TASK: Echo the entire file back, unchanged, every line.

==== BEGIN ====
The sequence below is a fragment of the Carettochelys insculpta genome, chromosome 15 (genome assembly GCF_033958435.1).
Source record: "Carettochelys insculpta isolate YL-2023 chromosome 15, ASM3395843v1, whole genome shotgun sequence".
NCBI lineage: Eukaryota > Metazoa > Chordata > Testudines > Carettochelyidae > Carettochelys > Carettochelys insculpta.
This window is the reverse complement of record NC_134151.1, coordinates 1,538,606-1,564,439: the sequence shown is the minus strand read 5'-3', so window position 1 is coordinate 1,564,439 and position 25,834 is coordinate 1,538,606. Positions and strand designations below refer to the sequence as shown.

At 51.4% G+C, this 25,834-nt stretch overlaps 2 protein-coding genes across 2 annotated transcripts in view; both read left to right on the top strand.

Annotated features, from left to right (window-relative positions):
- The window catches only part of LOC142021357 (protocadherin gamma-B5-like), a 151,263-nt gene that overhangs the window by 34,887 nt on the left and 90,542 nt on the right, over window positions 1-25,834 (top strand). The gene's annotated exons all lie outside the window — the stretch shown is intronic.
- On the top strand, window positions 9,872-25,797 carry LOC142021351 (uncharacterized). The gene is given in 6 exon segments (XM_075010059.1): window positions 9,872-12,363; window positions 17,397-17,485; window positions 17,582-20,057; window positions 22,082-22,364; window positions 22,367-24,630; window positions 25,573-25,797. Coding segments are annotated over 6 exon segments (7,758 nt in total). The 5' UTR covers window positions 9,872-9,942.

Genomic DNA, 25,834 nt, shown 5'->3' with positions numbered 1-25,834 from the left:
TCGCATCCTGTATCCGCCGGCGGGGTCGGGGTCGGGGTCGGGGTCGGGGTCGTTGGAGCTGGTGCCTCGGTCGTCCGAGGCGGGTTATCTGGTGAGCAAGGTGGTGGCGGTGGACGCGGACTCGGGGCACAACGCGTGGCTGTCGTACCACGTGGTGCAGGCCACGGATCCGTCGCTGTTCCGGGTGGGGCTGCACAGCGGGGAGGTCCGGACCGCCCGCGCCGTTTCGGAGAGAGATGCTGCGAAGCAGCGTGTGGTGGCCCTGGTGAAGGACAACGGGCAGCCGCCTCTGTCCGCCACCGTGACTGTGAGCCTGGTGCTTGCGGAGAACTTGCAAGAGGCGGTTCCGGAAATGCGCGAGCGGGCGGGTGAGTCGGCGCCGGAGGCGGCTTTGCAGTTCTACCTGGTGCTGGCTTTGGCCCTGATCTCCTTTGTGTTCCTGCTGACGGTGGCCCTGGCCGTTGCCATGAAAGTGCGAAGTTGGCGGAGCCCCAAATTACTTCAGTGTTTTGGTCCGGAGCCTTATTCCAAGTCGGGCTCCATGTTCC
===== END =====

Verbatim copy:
The sequence below is a fragment of the Carettochelys insculpta genome, chromosome 15 (genome assembly GCF_033958435.1).
Source record: "Carettochelys insculpta isolate YL-2023 chromosome 15, ASM3395843v1, whole genome shotgun sequence".
NCBI lineage: Eukaryota > Metazoa > Chordata > Testudines > Carettochelyidae > Carettochelys > Carettochelys insculpta.
This window is the reverse complement of record NC_134151.1, coordinates 1,538,606-1,564,439: the sequence shown is the minus strand read 5'-3', so window position 1 is coordinate 1,564,439 and position 25,834 is coordinate 1,538,606. Positions and strand designations below refer to the sequence as shown.

At 51.4% G+C, this 25,834-nt stretch overlaps 2 protein-coding genes across 2 annotated transcripts in view; both read left to right on the top strand.

Annotated features, from left to right (window-relative positions):
- The window catches only part of LOC142021357 (protocadherin gamma-B5-like), a 151,263-nt gene that overhangs the window by 34,887 nt on the left and 90,542 nt on the right, over window positions 1-25,834 (top strand). The gene's annotated exons all lie outside the window — the stretch shown is intronic.
- On the top strand, window positions 9,872-25,797 carry LOC142021351 (uncharacterized). The gene is given in 6 exon segments (XM_075010059.1): window positions 9,872-12,363; window positions 17,397-17,485; window positions 17,582-20,057; window positions 22,082-22,364; window positions 22,367-24,630; window positions 25,573-25,797. Coding segments are annotated over 6 exon segments (7,758 nt in total). The 5' UTR covers window positions 9,872-9,942.

Genomic DNA, 25,834 nt, shown 5'->3' with positions numbered 1-25,834 from the left:
TCGCATCCTGTATCCGCCGGCGGGGTCGGGGTCGGGGTCGGGGTCGGGGTCGTTGGAGCTGGTGCCTCGGTCGTCCGAGGCGGGTTATCTGGTGAGCAAGGTGGTGGCGGTGGACGCGGACTCGGGGCACAACGCGTGGCTGTCGTACCACGTGGTGCAGGCCACGGATCCGTCGCTGTTCCGGGTGGGGCTGCACAGCGGGGAGGTCCGGACCGCCCGCGCCGTTTCGGAGAGAGATGCTGCGAAGCAGCGTGTGGTGGCCCTGGTGAAGGACAACGGGCAGCCGCCTCTGTCCGCCACCGTGACTGTGAGCCTGGTGCTTGCGGAGAACTTGCAAGAGGCGGTTCCGGAAATGCGCGAGCGGGCGGGTGAGTCGGCGCCGGAGGCGGCTTTGCAGTTCTACCTGGTGCTGGCTTTGGCCCTGATCTCCTTTGTGTTCCTGCTGACGGTGGCCCTGGCCGTTGCCATGAAAGTGCGAAGTTGGCGGAGCCCCAAATTACTTCAGTGTTTTGGTCCGGAGCCTTATTCCAAGTCGGGCTCCATGTTCC